Just last week, U.S. officials announced a new policy that would force international students studying at American schools to return to their home countries if online-only classes were offered this fall. The confusion and blowback from the decision was swift, with many prestigious higher learning institutions such as Massachusetts Institute of Technology (MIT) and Harvard choosing to fight the decision legally.

More than 1 million international students attend school in the U.S., which contributes more than $40 billion to the economy annually. Data show that during the 2018-2019 school year, those same foreign students supported around 460,000 jobs in the United States, with the majority of those jobs being in higher education itself.

Adding pressure to the situation was the fact that the attorneys general of 20 states also sued on the basis that the policy was reckless, cruel and senseless. In all, the administration was sued by nine universities that added their support to the litigation, in addition to organizations that represent international students.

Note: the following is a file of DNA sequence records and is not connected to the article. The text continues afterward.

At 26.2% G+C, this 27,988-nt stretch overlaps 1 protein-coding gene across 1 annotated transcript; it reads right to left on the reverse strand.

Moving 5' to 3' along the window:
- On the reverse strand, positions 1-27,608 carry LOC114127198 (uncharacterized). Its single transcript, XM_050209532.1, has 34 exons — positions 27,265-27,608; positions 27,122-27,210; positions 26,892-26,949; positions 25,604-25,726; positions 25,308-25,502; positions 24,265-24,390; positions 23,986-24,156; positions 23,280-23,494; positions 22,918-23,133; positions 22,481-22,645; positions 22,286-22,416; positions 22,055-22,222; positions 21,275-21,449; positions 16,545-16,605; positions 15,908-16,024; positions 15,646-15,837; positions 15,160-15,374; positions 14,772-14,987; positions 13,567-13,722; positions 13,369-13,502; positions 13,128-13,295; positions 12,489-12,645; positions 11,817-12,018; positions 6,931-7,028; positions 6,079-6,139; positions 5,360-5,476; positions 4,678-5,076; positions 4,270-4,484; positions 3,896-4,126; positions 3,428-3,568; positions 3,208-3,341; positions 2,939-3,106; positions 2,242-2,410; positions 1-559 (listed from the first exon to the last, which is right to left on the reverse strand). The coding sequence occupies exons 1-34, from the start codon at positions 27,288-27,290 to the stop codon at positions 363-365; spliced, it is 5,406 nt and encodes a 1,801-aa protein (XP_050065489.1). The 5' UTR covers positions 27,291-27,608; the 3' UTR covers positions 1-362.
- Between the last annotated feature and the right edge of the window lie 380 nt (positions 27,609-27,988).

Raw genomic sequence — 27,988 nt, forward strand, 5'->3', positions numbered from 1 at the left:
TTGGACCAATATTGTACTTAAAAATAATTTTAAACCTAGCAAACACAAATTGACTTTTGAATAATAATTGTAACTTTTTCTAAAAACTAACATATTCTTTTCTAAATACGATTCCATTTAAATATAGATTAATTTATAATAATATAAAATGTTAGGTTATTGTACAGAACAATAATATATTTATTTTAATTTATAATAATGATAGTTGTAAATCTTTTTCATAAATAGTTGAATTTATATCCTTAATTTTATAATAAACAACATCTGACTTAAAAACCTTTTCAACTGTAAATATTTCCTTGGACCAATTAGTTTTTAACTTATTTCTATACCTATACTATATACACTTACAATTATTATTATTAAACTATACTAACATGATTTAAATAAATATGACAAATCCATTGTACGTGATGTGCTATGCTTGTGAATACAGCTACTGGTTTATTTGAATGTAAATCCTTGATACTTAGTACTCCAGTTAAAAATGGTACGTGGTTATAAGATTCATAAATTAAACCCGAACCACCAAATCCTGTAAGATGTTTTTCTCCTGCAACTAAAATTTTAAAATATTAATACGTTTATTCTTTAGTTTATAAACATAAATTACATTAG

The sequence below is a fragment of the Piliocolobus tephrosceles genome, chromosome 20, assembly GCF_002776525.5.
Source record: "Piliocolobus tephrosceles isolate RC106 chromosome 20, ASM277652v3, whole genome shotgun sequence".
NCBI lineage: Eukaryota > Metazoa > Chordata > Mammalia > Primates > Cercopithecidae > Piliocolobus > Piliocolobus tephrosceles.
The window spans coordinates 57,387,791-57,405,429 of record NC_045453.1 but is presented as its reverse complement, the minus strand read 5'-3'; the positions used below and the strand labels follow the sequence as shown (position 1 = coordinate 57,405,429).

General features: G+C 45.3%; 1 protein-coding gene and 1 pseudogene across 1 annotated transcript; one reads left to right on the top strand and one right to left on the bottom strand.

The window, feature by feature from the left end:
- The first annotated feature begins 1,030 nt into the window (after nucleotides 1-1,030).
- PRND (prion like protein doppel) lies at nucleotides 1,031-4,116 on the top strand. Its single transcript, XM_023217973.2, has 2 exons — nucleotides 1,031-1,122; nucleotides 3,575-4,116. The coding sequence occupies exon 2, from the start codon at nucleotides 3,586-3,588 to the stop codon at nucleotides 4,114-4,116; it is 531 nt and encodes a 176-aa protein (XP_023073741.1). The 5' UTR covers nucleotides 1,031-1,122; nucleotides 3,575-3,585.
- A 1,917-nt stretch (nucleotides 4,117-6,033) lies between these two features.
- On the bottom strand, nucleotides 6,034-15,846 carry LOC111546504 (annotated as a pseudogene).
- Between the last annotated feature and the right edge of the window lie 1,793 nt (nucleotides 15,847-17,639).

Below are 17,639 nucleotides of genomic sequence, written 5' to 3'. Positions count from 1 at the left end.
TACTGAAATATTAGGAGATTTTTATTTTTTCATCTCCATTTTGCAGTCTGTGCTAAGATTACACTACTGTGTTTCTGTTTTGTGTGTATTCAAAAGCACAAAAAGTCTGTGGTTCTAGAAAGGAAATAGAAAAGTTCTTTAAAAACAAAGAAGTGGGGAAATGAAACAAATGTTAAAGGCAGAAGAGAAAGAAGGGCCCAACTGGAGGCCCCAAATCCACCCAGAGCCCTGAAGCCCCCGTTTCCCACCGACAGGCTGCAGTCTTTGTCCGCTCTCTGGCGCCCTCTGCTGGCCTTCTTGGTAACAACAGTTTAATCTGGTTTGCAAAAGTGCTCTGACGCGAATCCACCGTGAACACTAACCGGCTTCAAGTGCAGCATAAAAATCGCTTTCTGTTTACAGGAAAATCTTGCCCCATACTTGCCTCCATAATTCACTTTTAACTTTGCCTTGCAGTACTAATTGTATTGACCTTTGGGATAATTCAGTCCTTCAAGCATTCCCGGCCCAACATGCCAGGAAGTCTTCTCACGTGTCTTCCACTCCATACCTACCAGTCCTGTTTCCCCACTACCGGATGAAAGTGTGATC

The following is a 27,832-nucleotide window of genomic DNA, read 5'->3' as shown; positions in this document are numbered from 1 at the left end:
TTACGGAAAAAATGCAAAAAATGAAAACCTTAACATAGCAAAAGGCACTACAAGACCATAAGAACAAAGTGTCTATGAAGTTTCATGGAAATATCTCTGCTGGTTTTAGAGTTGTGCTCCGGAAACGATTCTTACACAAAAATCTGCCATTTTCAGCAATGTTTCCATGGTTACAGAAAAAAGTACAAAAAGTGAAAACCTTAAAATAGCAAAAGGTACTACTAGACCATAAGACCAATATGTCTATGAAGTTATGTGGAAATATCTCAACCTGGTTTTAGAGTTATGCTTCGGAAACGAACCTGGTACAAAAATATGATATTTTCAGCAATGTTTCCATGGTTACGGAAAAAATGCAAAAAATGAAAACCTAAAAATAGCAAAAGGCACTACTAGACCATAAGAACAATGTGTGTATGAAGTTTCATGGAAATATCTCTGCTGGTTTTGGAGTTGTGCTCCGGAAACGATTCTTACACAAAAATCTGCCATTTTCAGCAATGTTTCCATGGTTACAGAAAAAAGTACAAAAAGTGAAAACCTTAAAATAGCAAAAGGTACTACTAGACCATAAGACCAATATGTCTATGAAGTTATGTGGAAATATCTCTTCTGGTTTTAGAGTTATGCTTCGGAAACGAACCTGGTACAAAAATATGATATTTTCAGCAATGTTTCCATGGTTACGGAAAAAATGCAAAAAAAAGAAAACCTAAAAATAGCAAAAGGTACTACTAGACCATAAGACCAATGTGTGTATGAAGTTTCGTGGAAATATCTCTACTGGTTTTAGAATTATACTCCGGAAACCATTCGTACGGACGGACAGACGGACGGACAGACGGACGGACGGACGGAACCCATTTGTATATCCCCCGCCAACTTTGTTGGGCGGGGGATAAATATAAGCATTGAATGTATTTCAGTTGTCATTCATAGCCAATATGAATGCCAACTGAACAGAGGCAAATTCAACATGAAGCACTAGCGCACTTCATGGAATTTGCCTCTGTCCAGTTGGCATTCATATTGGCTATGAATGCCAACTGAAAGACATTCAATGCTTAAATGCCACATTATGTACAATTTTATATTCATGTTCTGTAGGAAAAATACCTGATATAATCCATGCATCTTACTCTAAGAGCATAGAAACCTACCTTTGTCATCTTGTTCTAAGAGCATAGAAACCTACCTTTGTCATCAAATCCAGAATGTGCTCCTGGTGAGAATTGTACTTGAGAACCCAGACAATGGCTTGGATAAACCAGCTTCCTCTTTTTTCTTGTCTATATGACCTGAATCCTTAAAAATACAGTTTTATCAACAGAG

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The day leading up to the court hearing more than a dozen technology companies like tech giants Google, Facebook and Twitter came out in support of the lawsuit, arguing that the policy would harm their businesses. Perhaps more surprising was a letter drafted by 15 Republican members of Congress on Tuesday, urging the Trump administration to reverse course on the new policy.

The highly anticipated court hearing took place on Tuesday and lasted less than four minutes, with U.S. District Judge Allison Burroughs announcing that the U.S. government and the two elite universities that sued had come to a settlement that would roll back the new rules and restore the previous status quo.

After the announcement on Tuesday that the policy had been rescinded, university officials warned that they would be prepared to return to court should the administration make any further attempts at deporting their students this fall.

“This is a significant victory,” said Lawrence S. Bacow, the president of Harvard, in a statement. “The directive had disrupted all of American higher education. I have heard from countless international students who said that the July 6 directive had put them at serious risk. These students — our students — can now rest easier and focus on their education, which is all they ever wanted to do.”


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Published on Jul 15, 2020